To God Through Pain and Music

I have to admit that I do like RnB music. Plugging in my guitar and ‘playing along’ with BB King really does take me to a peaceful place. Of course, that place stays strictly in my study, buried between my books and desk. But it is there, nestled between my piano and library.

But this quiet past-time of mine meant that when I received Eric Clapton’s autobiography as a gift (thank you, son), I was genuinely interested. I carefully put it into one of the ‘to read piles’ (I have different piles for different reading reasons). That time came while on our summer holidays this year.

The book is an easy read, but not clumsy. It is not short, but not burdensome. It does give a vivid account of life in the earliest times of the British (and then American) electric music scenes. The names that Clapton drops almost becomes heady – he truly did grow up with the like of the Rolling Stones and the Beatles, because he was putting in the hard work of learning to play and perform, as did they.

But the personal lifestyle that he describes is basically sadness amidst a ‘secular saviour’, which is Clapton’s focus on something transcendent – and initially that is his music. The mixed life of grief and joy starts with his point of origin and extends into the alcohol and other drug fuelled patterns of life that he drops in and out of for much of his early years and the first half of his adulthood. Liaisons and partnerships come and go at an almost giddy pace, while Clapton continues to write, perform, and record music that lives on today. What is fascinating, and perhaps not surprising, is that so much of that music comes from his confusion, disorientation, and pain. Is that not often what brings out the creative soul of humanity (Psalm 51 comes to mind)?

His search for fulfilment within his chaotic creativity and sensuous relationships brings back two memories for me. One is that the pattern he describes is the same as all the serious addicts with which I engaged in a previous chapter of my life. The second memory comes from a summary statement the apostle Paul gave when explaining the implications of faith in Jesus Christ, when he was writing to the Ephesians:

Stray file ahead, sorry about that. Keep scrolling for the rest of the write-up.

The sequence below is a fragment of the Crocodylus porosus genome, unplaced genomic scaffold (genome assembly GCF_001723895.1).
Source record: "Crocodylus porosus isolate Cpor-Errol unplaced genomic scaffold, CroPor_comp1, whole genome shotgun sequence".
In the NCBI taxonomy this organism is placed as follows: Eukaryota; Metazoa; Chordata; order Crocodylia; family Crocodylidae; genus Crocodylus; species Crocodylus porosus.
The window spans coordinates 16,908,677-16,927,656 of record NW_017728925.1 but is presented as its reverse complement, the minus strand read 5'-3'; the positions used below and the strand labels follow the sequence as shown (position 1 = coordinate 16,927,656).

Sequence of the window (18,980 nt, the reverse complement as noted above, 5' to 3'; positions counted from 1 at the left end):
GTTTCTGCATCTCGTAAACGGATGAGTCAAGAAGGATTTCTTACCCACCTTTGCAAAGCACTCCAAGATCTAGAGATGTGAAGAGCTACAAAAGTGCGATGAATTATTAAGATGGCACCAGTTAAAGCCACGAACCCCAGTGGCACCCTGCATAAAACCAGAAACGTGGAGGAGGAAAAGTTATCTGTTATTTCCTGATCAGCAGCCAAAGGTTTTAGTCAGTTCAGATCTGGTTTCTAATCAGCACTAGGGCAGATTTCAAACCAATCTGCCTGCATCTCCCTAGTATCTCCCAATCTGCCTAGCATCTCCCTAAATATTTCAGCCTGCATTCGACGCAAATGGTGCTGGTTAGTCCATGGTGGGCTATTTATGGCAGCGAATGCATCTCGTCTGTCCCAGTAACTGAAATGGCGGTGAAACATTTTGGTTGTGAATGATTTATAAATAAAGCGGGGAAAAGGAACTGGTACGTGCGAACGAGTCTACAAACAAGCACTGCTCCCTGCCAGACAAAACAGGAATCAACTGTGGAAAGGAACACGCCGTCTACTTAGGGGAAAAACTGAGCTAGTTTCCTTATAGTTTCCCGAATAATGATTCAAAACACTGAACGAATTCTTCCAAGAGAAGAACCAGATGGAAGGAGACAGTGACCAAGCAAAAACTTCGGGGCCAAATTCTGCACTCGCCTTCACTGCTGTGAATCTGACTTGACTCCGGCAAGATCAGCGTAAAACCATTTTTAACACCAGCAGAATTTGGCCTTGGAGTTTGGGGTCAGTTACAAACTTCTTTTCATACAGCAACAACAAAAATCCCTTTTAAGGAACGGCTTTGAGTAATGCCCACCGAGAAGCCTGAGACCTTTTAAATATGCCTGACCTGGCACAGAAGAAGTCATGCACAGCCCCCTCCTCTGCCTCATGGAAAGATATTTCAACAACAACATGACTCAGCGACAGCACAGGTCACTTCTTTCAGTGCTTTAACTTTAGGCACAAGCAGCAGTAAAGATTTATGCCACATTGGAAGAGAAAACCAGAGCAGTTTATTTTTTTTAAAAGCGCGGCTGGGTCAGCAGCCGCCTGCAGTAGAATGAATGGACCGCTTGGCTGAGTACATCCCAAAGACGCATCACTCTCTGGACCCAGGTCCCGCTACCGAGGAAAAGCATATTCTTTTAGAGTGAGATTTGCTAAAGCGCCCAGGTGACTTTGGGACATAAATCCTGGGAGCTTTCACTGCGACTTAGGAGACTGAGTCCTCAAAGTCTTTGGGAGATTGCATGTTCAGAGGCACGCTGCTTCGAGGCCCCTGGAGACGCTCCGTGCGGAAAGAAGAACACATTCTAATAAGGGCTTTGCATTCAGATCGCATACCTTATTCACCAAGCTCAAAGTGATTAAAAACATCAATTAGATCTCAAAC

18 They are darkened in their understanding and separated from the life of God because of the ignorance that is in them due to the hardening of their hearts. 19 Having lost all sensitivity, they have given themselves over to sensuality so as to indulge in every kind of impurity, and they are full of greed.

Ephesians 4:18-19, NIV

The end part of this teaching is such an accurate and concise description of the addict – which can be described as a heart that has given up on God and people, and casts around for a facsimile. The difficulty is that these false hopes make them less sensitive in relationships (while they hunger for the next and better one), so that they go to the next best feeling option, which is making their senses falsely stimulated (through central nervous system drugs, and dopamine-driven sex). Such futile thinking leads them to greedily taking whatever options are offered to them, as long as it makes them feel better for a while.

Clapton gradually opens up to his own realisations of these realities in his life as he describes his music and relationship journey. Part of this unpacking of his desperate state is accepting the advice that he needs help. Eventually, on page 257, Clapton beautifully unpacks what happens at a treatment centre he is attending (again):

I was absolutely terrified, in complete despair. At that moment, almost of their own accord, my legs gave way and I fell on my knees. In the privacy of my room I begged for help. … I remembered what I had heard about surrender, something I thought I could never do … but I knew that on my own I wasn’t going to make it, so I asked for help and, getting down on my knees, I surrendered.

Clapton goes on to describe how he still starts and ends each day on his knees in surrender, and how this was the start of relational healing as well – with his existing family, in starting a fruitful married life, and in giving up cigarettes, of which he wrote that it was about “spiritual application, no matter how poverty- stricken I feel my application may be.” (p.280)

Facing the death of his son from a terrible accident is a moving account. It occurred after his commencement of continuous surrender. Part of this surrender, records Clapton, was accepting the love he received at the meetings he has continuously attended. It was when chairing a meeting about ‘step 3’ (surrender) that Clapton acknowledges that “handing your will over to the care of God” with his alcohol desires enabled him to know, with God’s help expressed through those around him, that he could get through even this tragedy.

You will not find a full Biblical Gospel account in Eric Clapton’s autobiography. But you will find honesty amidst creative chaos, and a life learning to surrender to God. And for that, I am thankful.